Sunday, June 2, 2019

Trains and Toilets

So I am just back from a business trip to Tokyo. Just like many of you, I am generally mesmerized by the Japanese way of life. From their beautiful shrines, temples, zen gardens all the way to their food, electronics, umbrellas, pens, shoes, advertisements and culture, everything seems to be so extraordinary.

Anyway, after several trips to Tokyo, I have narrowed down on 2 Japanese things that I really adore - their train systems and their toilets (T&T).

Let me start with Trains. Disclaimer - I love public transit. I think it's the best means of transportation in an urban jungle and nothing can be more efficient. Every city that I go to, I always make it a point to "figure out" their public transit and use it extensively. It gives me a false sense of being a local. When I was younger in Singapore, I would always make it a point to be amongst the first ones to go visit a newly opened train station. In all the countries that I have been to, Tokyo by far, is the most complex train system that I have ever experienced. If the train system is not complex enough, their underground exits are even crazier. While I am generally proud of my sense of direction and my ability to understand complex metro systems, I still get easily lost on Japanese train stations just "looking" for the right exit.

Tokyo Subway Map
Tokyo Subway Route Map

But, the more I have used it, I realize there are so many small things that are provided to aid commuters, that it's just amazing (For e.g. do you know that it is possible to walk underground all the way from Tokyo station to Ginza if you take the right exits!). And while most Japanese people are stoic, if you ask them for directions they go out of their way to help a random stranger? We could do a treasure hunt on the Tokyo Train system and never get bored.

Breakfast gazing
Breakfast observing people

One of my favorite thing to do in Tokyo is to sit in a random small coffee shop inside a train station, sip on my coffee in the morning and see the world pass by. Every Japanese "salary man" in a suit making his way to his place of work, in a hurry, hassled by the crowd, but determined to reach his destination on time (yeah also the ladies, but if I say I observe them to - I sound like a creep - so yeah, I hardly notice them). Occasionally a cleaner or a police man making sure everything is in order would also pass by. While everyone will give you their own list of top 10 things to do in Tokyo, I would say that my list starts at "experience and assimilate the railway system".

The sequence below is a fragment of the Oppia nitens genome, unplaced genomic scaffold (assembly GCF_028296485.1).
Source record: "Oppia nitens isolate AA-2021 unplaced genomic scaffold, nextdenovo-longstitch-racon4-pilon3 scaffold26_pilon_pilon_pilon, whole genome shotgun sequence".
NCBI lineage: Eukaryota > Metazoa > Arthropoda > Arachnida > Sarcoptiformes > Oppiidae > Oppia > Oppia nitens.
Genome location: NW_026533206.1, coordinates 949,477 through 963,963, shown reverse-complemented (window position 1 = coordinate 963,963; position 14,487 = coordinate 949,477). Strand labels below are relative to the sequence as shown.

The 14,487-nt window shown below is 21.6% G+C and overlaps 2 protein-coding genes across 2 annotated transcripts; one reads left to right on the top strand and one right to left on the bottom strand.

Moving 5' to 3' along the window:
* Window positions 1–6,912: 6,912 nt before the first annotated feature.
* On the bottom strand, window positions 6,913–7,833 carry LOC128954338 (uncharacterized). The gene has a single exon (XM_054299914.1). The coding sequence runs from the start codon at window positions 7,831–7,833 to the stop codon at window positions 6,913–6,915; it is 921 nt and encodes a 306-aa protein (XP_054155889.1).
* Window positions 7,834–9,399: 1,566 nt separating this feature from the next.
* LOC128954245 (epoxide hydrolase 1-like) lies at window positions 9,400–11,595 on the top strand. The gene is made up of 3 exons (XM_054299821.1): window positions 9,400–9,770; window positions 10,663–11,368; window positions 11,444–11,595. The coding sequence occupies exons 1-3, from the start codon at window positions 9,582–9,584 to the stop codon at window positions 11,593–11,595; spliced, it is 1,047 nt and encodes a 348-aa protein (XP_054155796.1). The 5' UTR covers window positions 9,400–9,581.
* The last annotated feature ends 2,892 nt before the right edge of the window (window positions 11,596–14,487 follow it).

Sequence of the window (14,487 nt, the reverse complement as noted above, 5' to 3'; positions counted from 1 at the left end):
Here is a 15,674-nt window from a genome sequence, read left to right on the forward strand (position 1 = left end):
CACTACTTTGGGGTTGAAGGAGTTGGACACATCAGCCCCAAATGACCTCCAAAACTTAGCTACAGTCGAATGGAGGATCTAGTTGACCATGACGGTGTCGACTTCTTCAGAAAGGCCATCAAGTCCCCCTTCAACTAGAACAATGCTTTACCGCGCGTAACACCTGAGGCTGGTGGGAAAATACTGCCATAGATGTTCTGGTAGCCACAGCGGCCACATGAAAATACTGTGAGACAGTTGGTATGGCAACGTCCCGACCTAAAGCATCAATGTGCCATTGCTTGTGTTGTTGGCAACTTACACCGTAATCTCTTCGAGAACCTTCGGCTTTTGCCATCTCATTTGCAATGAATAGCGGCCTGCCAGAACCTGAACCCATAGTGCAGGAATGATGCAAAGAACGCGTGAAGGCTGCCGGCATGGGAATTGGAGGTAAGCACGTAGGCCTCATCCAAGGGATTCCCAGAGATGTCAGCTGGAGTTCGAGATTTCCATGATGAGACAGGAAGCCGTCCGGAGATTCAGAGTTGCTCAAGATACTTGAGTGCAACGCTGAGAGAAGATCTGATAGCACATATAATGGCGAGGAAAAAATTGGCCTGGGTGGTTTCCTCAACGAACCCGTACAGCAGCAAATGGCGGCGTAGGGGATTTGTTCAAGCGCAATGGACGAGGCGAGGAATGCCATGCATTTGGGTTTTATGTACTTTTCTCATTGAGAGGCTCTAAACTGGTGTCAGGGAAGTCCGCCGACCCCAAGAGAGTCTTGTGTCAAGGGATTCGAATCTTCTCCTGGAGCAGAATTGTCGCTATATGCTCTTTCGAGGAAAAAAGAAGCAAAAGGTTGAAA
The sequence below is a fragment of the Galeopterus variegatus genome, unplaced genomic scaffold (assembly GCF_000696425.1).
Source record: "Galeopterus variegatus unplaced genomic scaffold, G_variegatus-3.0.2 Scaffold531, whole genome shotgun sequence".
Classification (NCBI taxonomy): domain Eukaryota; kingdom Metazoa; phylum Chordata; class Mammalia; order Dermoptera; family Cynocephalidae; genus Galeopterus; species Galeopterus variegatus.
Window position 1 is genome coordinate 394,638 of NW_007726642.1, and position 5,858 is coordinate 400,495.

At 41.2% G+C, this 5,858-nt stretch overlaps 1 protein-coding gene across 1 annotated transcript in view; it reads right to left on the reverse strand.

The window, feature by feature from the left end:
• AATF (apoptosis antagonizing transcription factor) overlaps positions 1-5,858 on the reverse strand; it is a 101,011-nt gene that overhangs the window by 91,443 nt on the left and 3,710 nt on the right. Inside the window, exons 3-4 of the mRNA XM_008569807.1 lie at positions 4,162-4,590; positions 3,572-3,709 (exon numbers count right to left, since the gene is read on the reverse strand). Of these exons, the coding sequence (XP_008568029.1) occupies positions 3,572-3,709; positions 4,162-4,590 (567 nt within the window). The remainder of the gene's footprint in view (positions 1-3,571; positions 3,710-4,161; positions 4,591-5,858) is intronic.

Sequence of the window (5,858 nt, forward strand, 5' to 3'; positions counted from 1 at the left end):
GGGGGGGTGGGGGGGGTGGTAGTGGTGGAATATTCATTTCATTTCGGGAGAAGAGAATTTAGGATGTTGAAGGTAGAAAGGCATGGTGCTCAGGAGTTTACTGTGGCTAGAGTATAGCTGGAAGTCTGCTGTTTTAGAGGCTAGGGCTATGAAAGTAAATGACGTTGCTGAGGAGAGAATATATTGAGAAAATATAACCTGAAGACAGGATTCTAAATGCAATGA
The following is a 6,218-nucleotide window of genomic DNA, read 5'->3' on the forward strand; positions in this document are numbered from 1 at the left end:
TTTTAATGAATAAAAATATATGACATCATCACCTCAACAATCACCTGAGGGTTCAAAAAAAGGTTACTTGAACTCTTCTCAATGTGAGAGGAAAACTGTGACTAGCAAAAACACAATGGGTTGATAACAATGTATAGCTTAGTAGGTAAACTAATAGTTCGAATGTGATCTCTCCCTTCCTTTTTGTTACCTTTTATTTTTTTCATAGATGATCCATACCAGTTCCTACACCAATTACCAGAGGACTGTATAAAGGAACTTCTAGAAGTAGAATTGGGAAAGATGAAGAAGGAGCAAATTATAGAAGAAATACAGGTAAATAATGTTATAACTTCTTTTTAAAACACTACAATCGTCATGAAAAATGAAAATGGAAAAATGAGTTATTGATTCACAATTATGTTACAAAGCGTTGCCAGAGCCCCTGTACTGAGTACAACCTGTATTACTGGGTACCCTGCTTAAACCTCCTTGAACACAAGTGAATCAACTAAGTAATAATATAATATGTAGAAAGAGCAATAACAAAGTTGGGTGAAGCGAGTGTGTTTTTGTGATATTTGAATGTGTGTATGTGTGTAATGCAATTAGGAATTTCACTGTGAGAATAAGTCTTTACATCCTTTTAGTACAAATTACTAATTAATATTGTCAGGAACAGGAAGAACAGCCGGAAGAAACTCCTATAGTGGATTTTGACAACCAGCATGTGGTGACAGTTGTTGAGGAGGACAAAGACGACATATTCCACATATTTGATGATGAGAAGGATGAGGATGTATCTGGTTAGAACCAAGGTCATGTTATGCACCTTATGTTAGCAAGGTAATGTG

Now let's talk about the Toilets. I think I have already dedicated a blog post to this one before. Now that I am repeating it, you can already imagine how in love I am with these works of art. I guess no where else in the world am I so fascinated to enter a public toilet just to see how amazing the toilet is. Forget about cleanliness, almost all toilets in Tokyo are amazingly clean. Depending on how old or new the toilet is you will get to experience a toilet that can do everything from bringing the seat down for you, cleaning it for you, making a loud musical tone so that you can do your business in peace without being embarrassed, to sophisticated nozzles, water jets and air driers that make sure that every bit of your backside is first cleaned with water and then dried so that you can confidently wear your pants later without any worry. Attention to detail and personal hygiene is way beyond my imagination. This is probably the only country in the world that "I look forward to" going to the toilet.

This my friends was a short summary of an otherwise tiring and uneventful trip to Tokyo. While I love the trains and toilets, I dread their work culture, the long work hours and the absolute crazy level of hard work.

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